The gaze of Isaac’s characters varies, either establishing direct rapport with the viewer or lost in their own worlds, bound up in moments of intimacy, activity, or reflection that are left open to interpretation. The viewer is an observer and a companion, holding a perspective akin to the Sugarcane Man, based on a real street vendor with a boasting voice whom we meet leading a flurry of activity in On the Run, 2020. He watchfully guards the neighborhood from the rooftops through his binoculars in Joy Is the Journey, 2021 and Abundant Surprises from the Sky, 2021. He is immortalized in these scenes though his voice rings no longer in reality.
By using her artistry as a vehicle of learning, Isaac unpacks the concept of work and embarks on a journey of self-love and radical rest. She shares her progress of recovering ancestral knowledge through gardening and camping. She is part of a growing community of Brooklyn creatives who proliferate urban farming initiatives and rally calls for environmental justice, food equity, and collective land ownership. She gifts viewers scenes of resplendent pleasure and thriving abundance while muting the blaring honking of cars and wails of police sirens. Isaac proposes that through collective care and joyous sweat, rehabilitation of communal spirit is within reach.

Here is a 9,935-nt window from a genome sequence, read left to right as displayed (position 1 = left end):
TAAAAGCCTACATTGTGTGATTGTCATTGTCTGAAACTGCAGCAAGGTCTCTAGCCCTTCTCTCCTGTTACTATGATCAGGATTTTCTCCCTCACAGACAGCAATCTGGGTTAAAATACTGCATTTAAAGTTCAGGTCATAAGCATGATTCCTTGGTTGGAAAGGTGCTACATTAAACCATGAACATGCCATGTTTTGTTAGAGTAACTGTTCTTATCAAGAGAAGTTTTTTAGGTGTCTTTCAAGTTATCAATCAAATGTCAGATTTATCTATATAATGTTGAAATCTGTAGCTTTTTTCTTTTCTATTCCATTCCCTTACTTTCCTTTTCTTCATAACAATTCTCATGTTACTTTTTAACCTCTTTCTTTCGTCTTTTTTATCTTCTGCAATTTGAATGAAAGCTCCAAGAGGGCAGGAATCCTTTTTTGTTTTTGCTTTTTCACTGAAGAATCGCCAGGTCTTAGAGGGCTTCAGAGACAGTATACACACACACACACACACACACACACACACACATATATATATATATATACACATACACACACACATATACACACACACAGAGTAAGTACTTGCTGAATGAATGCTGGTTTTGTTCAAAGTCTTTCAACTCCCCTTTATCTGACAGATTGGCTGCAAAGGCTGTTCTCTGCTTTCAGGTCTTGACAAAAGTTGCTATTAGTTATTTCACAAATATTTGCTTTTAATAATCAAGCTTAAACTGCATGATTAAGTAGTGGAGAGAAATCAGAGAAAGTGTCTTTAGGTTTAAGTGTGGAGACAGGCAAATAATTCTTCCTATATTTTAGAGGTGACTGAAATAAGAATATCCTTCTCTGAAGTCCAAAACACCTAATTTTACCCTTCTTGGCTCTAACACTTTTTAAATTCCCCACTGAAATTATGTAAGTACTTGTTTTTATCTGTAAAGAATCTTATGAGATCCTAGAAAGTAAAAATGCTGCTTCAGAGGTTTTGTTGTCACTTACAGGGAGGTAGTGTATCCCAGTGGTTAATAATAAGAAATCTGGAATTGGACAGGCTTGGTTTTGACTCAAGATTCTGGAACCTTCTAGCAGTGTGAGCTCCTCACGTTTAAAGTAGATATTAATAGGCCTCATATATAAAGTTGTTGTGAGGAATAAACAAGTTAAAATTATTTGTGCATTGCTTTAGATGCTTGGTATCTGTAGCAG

It is rooted in land.
Madjeen Isaac (b. 1996, Brooklyn, NY) lives and works in Brooklyn, NY. The artist received a MA in Art + Education & Community Practice from New York University and a BFA from the Fashion Institute of Technology, New York, NY. She also attended a Museum Education Practicum at the Studio Museum in Harlem, New York, NY. Her work has been featured in several group exhibitions in New York and her mural, commissioned by the Haiti Cultural Exchange in collaboration with the New York Department of Transportation, can be seen in Brooklyn. Her artwork also makes a cameo in the new Hulu series Flatbush Misdemeanors.
"Dreaming" with Madjeen IsaacJon André Beckles, June 15, 2022
Creative Conversations | Reimagining a Black Utopia for the Black Immigrant CommunitiesKyra Assibey Bonsu & Madjeen Issac, The Laundromat Project, June 14, 2022
Editors’ Picks: Madjeen IsaacNeha Jambhekar, Artnet, March 21, 2022
Reclaiming Joy // Reimagining Community: Madjeen IsaacBlack Cherry, February 20, 2022